Alternatively referred to as private browsing, InPrivate Browsing, or a private window, Incognito mode is an Internet browser setting that prevents browsing history from being stored. Normally, when you visit any web page, any text, pictures, and cookies required by the page are stored locally on your computer. Additionally, any searches or forms that are filled out may be stored in autocomplete fields. Incognito mode forgets this data when you close the browser window, or doesn't store it at all.
To exit Incognito mode, close the browser window.
How safe is private mode?
Private browsing is not meant as a way to be completely anonymous on the Internet. As mentioned earlier, it's an easy and quick way to not log your browsing history or save (cache) any web pages, images, or cookies on your computer as you are browsing. Below are some additional ideas to consider while using private mode.
Other monitoring software
If your computer has monitoring software, like parental controls or keyloggers, they can still capture and monitor everything you are doing, even if you are in private mode. Monitoring can also be done at the network level, which means any school or corporate monitoring that runs on the network could also capture any private browsing.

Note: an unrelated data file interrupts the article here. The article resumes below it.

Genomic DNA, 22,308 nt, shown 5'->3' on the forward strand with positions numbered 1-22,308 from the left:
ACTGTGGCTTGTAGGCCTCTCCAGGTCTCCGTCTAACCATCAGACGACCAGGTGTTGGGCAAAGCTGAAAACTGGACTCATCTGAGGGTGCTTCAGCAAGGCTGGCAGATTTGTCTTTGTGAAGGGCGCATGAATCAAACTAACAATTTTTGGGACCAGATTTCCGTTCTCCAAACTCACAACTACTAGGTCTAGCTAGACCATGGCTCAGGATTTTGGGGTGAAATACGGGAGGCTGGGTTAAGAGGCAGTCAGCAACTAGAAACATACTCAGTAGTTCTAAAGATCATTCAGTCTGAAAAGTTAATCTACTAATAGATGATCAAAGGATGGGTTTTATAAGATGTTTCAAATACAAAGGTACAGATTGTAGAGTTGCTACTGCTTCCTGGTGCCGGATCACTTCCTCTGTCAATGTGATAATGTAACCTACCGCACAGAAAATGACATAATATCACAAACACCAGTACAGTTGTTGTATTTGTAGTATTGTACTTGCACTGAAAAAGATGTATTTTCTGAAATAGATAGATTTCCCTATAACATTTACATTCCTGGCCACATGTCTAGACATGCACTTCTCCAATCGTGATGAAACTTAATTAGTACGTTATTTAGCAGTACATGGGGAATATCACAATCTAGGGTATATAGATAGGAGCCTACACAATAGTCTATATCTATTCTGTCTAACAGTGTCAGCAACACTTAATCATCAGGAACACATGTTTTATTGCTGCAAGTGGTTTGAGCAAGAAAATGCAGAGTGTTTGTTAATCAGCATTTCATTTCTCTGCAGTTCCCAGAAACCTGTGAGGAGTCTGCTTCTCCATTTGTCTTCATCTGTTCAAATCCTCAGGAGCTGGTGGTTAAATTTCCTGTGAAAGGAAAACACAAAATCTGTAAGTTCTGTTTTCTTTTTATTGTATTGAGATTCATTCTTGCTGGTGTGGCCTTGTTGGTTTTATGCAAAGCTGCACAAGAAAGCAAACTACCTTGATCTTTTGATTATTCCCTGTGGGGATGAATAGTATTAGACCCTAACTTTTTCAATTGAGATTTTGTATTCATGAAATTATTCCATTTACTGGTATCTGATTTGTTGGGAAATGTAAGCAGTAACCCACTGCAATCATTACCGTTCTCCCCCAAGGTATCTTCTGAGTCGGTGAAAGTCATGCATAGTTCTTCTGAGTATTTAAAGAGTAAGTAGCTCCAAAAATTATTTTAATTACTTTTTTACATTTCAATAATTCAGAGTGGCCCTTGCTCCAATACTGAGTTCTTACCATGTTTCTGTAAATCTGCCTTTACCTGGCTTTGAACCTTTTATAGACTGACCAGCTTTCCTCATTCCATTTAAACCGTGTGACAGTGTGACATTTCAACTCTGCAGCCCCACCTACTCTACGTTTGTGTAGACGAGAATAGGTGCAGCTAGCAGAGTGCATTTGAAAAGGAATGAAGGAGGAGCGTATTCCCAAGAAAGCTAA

Your IP address
Although nothing is stored on your computer in private mode, you are still not anonymous on the Internet. Each page you visit still recognizes your IP address. If someone had the ability to view your IP address history for legal purposes, an ISP, website, and even a search engine server log could be used to track you and the pages you visit.
Add-ons and plugins
Any add-on or plugin you have installed in the browser could be storing information on your browsing habits. For example, early versions of the Adobe Flash plugin allowed cookies to be saved in Adobe Flash even when in private mode.
People standing behind you
It may seem obvious, but anyone shoulder surfing is going to be able to watch what you are viewing in private mode.
Additional security concerns
In the paper "Opening the 'Private Browsing' Data - Acquiring Evidence of Browsing Activities" by Rodrigo Ruiz, it demonstrates getting data from computers browsing in private mode.